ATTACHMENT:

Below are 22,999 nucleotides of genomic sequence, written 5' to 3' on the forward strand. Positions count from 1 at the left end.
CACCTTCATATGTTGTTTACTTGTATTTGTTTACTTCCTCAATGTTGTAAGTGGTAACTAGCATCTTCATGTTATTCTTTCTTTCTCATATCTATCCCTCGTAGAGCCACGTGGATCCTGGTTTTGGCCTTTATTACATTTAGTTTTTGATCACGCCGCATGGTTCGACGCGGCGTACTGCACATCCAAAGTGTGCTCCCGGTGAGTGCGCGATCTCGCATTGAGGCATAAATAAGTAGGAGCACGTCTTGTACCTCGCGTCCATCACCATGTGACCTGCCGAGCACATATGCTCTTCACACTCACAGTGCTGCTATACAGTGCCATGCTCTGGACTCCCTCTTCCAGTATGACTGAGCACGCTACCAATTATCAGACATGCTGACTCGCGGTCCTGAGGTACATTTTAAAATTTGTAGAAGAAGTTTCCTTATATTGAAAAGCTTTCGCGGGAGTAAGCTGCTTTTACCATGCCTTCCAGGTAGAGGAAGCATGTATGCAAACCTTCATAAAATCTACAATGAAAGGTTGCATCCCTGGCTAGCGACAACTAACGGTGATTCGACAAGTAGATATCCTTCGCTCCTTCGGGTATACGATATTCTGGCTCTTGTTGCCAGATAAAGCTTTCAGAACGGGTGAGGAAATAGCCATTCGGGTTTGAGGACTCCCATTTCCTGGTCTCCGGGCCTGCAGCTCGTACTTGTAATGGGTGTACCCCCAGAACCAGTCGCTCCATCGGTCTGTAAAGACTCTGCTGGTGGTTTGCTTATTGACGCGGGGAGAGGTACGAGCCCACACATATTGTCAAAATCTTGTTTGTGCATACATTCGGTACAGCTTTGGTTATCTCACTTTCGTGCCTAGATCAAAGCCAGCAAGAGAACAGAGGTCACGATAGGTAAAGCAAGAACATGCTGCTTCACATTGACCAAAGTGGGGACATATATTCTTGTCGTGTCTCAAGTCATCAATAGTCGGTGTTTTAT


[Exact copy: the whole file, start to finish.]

Below are 22,999 nucleotides of genomic sequence, written 5' to 3' on the forward strand. Positions count from 1 at the left end.
CACCTTCATATGTTGTTTACTTGTATTTGTTTACTTCCTCAATGTTGTAAGTGGTAACTAGCATCTTCATGTTATTCTTTCTTTCTCATATCTATCCCTCGTAGAGCCACGTGGATCCTGGTTTTGGCCTTTATTACATTTAGTTTTTGATCACGCCGCATGGTTCGACGCGGCGTACTGCACATCCAAAGTGTGCTCCCGGTGAGTGCGCGATCTCGCATTGAGGCATAAATAAGTAGGAGCACGTCTTGTACCTCGCGTCCATCACCATGTGACCTGCCGAGCACATATGCTCTTCACACTCACAGTGCTGCTATACAGTGCCATGCTCTGGACTCCCTCTTCCAGTATGACTGAGCACGCTACCAATTATCAGACATGCTGACTCGCGGTCCTGAGGTACATTTTAAAATTTGTAGAAGAAGTTTCCTTATATTGAAAAGCTTTCGCGGGAGTAAGCTGCTTTTACCATGCCTTCCAGGTAGAGGAAGCATGTATGCAAACCTTCATAAAATCTACAATGAAAGGTTGCATCCCTGGCTAGCGACAACTAACGGTGATTCGACAAGTAGATATCCTTCGCTCCTTCGGGTATACGATATTCTGGCTCTTGTTGCCAGATAAAGCTTTCAGAACGGGTGAGGAAATAGCCATTCGGGTTTGAGGACTCCCATTTCCTGGTCTCCGGGCCTGCAGCTCGTACTTGTAATGGGTGTACCCCCAGAACCAGTCGCTCCATCGGTCTGTAAAGACTCTGCTGGTGGTTTGCTTATTGACGCGGGGAGAGGTACGAGCCCACACATATTGTCAAAATCTTGTTTGTGCATACATTCGGTACAGCTTTGGTTATCTCACTTTCGTGCCTAGATCAAAGCCAGCAAGAGAACAGAGGTCACGATAGGTAAAGCAAGAACATGCTGCTTCACATTGACCAAAGTGGGGACATATATTCTTGTCGTGTCTCAAGTCATCAATAGTCGGTGTTTTAT